Oral THC May Reduce Agitation, Apathy, Irritability and Sleep/Eating Disturbances in Those With Alzheimer Disease

Oral THC with a small amount of CBD may be effective in reducing a host of negative symptoms associated with Alzheimer disease, according to a study published in the recent issue of the journal Clinical Therapeutics.

As noted by the study’s abstract, ten million new cases of dementia are recorded annually worldwide, with agitation and idiopathic weight loss being the most common symptoms. Although several pharmacological therapies have emerged in recent years, “the clinical use of cannabis extracts in older patients with AD is constantly growing.”

This retrospective, analytical, observational, spontaneous trial “aimed to enhance the clinical action of THC: CBD cannabis extract administration in AD patients with severe symptoms such as agitation, weight loss, cognitive impairment, and sleep disturbance.”

For the admittedly limited study, thirty patients (9 men and 21 women) diagnosed with mild, moderate, or severe AD, aged 65-90 years, “appealing to our Second Opinion Medical Consultation (Modena, Italy), were enrolled and required to use oil-diluted cannabis extract, Bedrocan® (22% THC, 0.5% CBD, Olive Oil 50 ml), twice a day for 12 weeks.”

The efficacy of cannabinoid therapy “was evaluated at baseline and 12 weeks after therapy, employing three self-administered questionnaires completed by the parents of the enrolled patients: NPI-Q, CMAI, and MMSE.”

According to the study, “The NPI-Q demonstrated a reduction (p<0.0001) in agitation, apathy, irritability, sleep disturbances, and eating disturbances, consequently improving caregiver distress. Levels of physically and verbally aggressive behaviours, measured using the CMAI questionnaire, were lower (p<0.0001) in all patients. The MMSSE questionnaire confirmed a significant decrease (p<0.0001) in cognitive impairment in 45% of the patients.”

Researchers conclude: “Our anecdotical, spontaneous, and observational study demonstrated the efficacy and safety of oil-diluted cannabis extract in patients with AD. The limitations of our study are: 1) small patient cohort, 2) absence of control group, 3) self-administered questionnaires that are the most practical but not objective instruments to assess the neurologic functions of AD patients.”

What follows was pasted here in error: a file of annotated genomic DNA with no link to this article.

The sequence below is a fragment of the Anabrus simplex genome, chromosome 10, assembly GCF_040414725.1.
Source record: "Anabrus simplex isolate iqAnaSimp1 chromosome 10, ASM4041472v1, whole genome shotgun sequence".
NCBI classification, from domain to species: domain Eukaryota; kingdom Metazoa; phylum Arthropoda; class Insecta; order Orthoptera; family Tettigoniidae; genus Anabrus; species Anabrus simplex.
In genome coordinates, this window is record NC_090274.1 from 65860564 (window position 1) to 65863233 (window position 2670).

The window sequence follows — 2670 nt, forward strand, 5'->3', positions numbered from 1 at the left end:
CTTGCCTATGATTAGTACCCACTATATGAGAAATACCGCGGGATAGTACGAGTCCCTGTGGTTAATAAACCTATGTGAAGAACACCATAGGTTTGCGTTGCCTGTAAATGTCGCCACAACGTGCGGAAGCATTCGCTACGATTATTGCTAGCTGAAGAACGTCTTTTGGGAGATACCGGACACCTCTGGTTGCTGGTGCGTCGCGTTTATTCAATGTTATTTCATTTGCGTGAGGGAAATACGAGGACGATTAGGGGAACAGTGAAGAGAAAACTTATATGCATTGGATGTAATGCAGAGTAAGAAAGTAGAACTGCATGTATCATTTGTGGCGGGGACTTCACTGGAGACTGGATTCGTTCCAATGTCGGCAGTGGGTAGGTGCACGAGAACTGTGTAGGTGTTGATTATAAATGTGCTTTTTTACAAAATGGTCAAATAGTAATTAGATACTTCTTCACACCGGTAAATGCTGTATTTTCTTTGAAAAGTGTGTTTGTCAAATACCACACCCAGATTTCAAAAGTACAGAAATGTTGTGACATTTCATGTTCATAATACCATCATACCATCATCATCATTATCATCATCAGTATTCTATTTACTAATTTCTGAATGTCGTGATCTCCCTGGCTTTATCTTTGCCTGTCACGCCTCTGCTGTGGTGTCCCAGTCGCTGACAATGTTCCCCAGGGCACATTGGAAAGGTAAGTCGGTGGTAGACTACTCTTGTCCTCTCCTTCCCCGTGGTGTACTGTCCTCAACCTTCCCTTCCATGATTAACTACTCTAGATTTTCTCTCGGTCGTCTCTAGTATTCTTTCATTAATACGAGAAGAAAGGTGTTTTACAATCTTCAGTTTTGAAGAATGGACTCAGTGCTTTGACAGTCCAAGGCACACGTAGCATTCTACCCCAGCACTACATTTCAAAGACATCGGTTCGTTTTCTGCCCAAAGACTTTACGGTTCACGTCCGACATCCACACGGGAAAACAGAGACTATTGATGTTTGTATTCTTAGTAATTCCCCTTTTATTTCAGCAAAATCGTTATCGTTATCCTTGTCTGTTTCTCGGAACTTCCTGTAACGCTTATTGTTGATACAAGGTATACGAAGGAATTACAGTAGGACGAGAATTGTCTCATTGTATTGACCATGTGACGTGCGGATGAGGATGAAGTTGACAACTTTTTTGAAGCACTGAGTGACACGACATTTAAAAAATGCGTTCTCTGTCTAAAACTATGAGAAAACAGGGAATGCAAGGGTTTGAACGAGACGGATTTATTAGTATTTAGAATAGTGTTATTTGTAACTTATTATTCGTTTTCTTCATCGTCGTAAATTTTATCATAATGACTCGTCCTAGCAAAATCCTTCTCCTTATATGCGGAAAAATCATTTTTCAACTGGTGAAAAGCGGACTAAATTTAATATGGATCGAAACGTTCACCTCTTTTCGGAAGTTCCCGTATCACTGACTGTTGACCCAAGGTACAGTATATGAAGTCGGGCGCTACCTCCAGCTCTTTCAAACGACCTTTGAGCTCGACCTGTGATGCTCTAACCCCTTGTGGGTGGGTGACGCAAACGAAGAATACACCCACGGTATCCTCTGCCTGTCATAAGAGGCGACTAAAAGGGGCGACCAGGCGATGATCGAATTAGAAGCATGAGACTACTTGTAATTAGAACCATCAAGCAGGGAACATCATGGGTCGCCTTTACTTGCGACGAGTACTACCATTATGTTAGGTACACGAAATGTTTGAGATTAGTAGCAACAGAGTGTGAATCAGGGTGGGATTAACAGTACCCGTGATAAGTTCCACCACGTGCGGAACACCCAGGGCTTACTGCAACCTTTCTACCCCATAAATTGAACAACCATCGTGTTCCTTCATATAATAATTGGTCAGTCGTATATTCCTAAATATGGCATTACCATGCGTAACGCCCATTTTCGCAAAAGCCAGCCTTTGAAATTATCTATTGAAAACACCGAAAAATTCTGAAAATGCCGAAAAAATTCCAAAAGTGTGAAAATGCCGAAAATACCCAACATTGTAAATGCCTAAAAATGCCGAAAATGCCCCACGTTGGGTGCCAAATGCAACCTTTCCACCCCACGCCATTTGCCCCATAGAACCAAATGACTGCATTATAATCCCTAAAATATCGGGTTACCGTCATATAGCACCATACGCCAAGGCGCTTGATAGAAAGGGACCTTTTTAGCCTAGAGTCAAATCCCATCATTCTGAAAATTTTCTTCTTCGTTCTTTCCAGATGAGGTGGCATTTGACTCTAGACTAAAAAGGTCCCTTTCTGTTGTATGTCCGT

The full abstract of this study can be found below.

Abstract

Objectives: Ten million new cases of dementia are recorded annually worldwide, with agitation and idiopathic weight loss being the most common symptoms. Several pharmacological therapies have emerged in recent years, but the clinical use of cannabis extracts in older patients with AD is constantly growing. This retrospective, analytical, observational, spontaneous trial aimed to enhance the clinical action of THC: CBD cannabis extract administration in AD patients with severe symptoms such as agitation, weight loss, cognitive impairment, and sleep disturbance.

Methods: Thirty patients (9 men and 21 women) diagnosed with mild, moderate, or severe AD, aged 65-90 years, appealing to our Second Opinion Medical Consultation (Modena, Italy), were enrolled and required to use oil-diluted cannabis extract, Bedrocan® (22% THC, 0.5% CBD, Olive Oil 50 ml), twice a day for 12 weeks. The efficacy of cannabinoid therapy was evaluated at baseline and 12 weeks after therapy, employing three self-administered questionnaires completed by the parents of the enrolled patients: NPI-Q, CMAI, and MMSE.

Key findings: The NPI-Q demonstrated a reduction (p<0.0001) in agitation, apathy, irritability, sleep disturbances, and eating disturbances, consequently improving caregiver distress. Levels of physically and verbally aggressive behaviours, measured using the CMAI questionnaire, were lower (p<0.0001) in all patients. The MMSSE questionnaire confirmed a significant decrease (p<0.0001) in cognitive impairment in 45% of the patients.

Conclusion: Our anecdotical, spontaneous, and observational study demonstrated the efficacy and safety of oil-diluted cannabis extract in patients with AD. The limitations of our study are: 1) small patient cohort, 2) absence of control group, 3) self-administered questionnaires that are the most practical but not objective instruments to assess the neurologic functions of AD patients.

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